towards complete organization.
Rumor also has it that included in
the purchase of the Smith building
will be the plant of the Centre Repor-
ter, and that the purpose is to change
the complexion of that paper into a
Republican organ. Of course, if the
paper changes hands and its future
owners should prove to be Republi-
cans, it will not be a difficult matter
to change the politics of the paper,
but if in doing so they anticipate mak-
ing any impression on the rock-rib-
bed Democrats of the South side we
feel sure they will fall short of their
Sr ————— A
——1Tt took Governor Sproul a long
time to overtake that fleeting phan-
tom economy but having accomplish-
ed that result he is very eager.
No “Watchman” Next Week.
For twenty-five weeks, with unre-
lenting regularity, the “Watchman”
force has toiled and struggled that
you, dear reader, might have your fa-
vorite paper on time. Getting out a
newspaper with clock-like regularity
is not entirely a “labor of love,” but
a continual grind from one week’s end
to the other and notwithstanding the
fact that there is a world of satisfac-
tion in the many letters of apprecia-
tion that come to this office every
week there is always a tendency to
grow weary physically and that is the
reason why no paper will be issued
from this office next week. The entire
force is going to take a week’s respite
and enjoy the pleasures of the holiday
The next issue of the “Watchman”
will go out on January 6th, 1922. In
the meantime we bespeak for every
reader of this paper and mankind in
general a Christmas teeming with
happiness and a New Year brightened
with wonderful success.
! From the Philadelphia Record.
: : . | said that the future of the world de-
Congress and confusing the adminis- | jo) ded on the Washington conference.
will not ask the United States to
' plausibility in the suggestion that we
The Allied Debts.
On a recent occasion Lord Birken-
head, Lord Chancellor of England,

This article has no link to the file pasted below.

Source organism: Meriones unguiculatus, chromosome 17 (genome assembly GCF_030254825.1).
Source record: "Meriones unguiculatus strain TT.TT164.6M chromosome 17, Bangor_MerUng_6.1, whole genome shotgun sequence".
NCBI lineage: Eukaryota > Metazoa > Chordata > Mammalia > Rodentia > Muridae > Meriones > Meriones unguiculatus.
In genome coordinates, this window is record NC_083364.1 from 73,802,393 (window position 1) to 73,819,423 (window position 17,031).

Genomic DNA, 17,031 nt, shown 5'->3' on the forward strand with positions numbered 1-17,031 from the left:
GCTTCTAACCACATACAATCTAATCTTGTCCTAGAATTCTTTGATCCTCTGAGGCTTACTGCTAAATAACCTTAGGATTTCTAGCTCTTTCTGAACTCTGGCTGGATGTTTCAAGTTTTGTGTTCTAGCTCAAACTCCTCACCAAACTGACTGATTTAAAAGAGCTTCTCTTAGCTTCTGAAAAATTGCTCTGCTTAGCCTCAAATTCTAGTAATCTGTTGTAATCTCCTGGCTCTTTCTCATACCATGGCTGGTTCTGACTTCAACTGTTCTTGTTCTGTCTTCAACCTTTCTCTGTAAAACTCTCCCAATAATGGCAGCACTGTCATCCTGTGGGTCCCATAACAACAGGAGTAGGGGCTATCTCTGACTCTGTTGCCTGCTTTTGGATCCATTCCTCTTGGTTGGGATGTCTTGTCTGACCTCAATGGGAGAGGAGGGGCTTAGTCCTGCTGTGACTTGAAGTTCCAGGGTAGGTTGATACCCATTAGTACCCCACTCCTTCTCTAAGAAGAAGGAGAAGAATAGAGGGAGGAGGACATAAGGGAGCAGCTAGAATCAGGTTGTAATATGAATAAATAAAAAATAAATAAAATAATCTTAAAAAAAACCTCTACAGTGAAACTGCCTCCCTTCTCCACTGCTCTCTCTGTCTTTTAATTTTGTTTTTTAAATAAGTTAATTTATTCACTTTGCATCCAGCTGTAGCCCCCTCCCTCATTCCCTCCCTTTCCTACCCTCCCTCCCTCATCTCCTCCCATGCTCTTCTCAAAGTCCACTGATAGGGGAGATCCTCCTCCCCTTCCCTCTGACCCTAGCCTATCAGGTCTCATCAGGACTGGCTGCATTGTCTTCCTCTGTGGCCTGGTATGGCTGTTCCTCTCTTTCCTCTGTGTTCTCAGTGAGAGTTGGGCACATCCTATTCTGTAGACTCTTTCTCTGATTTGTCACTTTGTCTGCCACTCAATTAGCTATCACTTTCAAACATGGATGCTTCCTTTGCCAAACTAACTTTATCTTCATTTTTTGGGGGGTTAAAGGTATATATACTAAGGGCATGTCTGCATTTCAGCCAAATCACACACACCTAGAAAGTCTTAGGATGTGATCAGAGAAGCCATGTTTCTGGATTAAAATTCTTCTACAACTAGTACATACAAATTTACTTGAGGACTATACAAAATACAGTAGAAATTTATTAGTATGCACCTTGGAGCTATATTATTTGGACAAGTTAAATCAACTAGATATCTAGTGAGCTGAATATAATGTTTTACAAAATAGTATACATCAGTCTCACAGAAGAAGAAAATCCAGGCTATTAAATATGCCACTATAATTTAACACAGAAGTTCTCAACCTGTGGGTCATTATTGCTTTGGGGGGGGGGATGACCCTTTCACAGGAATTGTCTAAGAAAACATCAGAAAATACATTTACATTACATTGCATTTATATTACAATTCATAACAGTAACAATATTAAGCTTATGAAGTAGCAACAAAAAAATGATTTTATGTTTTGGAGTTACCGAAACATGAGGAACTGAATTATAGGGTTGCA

if that were a success the world might !
survive its present economic ills, but
if that failed the world would go to
the demnition bow-wows, and it
wouldn’t be long about it.
To Americans the connection is not
exactly obvious. The Outlook, of
London, helps us a little to understand
by saying that Washington is a clin-
ic where the serum of international
good-will and co-operation is being
tried on the bodies of two important,
and yet secondary, issues. If the se-
rum cures the naval cat and the Chi-
nese rabbit there will be hope that it
will cure the far greater disease from
which the world is suffering, but if it
fails on the cat and the rabbit of the
international laboratory the world
may as well sit in the dust and await
a general wreck that will not be quick
or merciful.
The Lord Chancellor and the Prime
Minister have probably been confer-
ling on the laboratory experiments in
the Washington clinic. Evidently
Lloyd George sees excellent results
from the serum of international good-
will and co-operation, for he is now
reported to be nearly ready to pre-
sume so far on the world’s good-will
and co-operation as to propose a wip-
ing-off of the financial slates of the
Allied and Associated Nations.
It is understood that Mr. George
sponge off the score which we hold
against his country, amounting to
about $4,250,000,000, and we have
claims against our other associates in
the war amounting to more than that
sum. The aggregate amounts to a lit-
tle less than ten billion dollars with-
out interest, and more than eleven bil-
lions with interest. But Mr. Gecrge
would not have the bad taste to ask
the United States to give receipted
bills to its debtors; he would simpiy,
and munificently, give receipted bills
to all the debtors to England.
That would force our hands. If
England forgave its debtors we could
hardly be less generous. England's
credits are about double its debt to
the United States. By a general clear-
ing of slates Great Britain would lose
more than it would gain, with this
rather important qualification, that’
England never can collect from sev-
eral of its debtors, while most of our
debtors, notably England and France,
and probably Italy and some of the
smaller nations, can pay in the course
of time.
However, let us take a broad view
of the matter. Our entrance into the
war made the conflict ours. The Al-
lies had been fighting for three years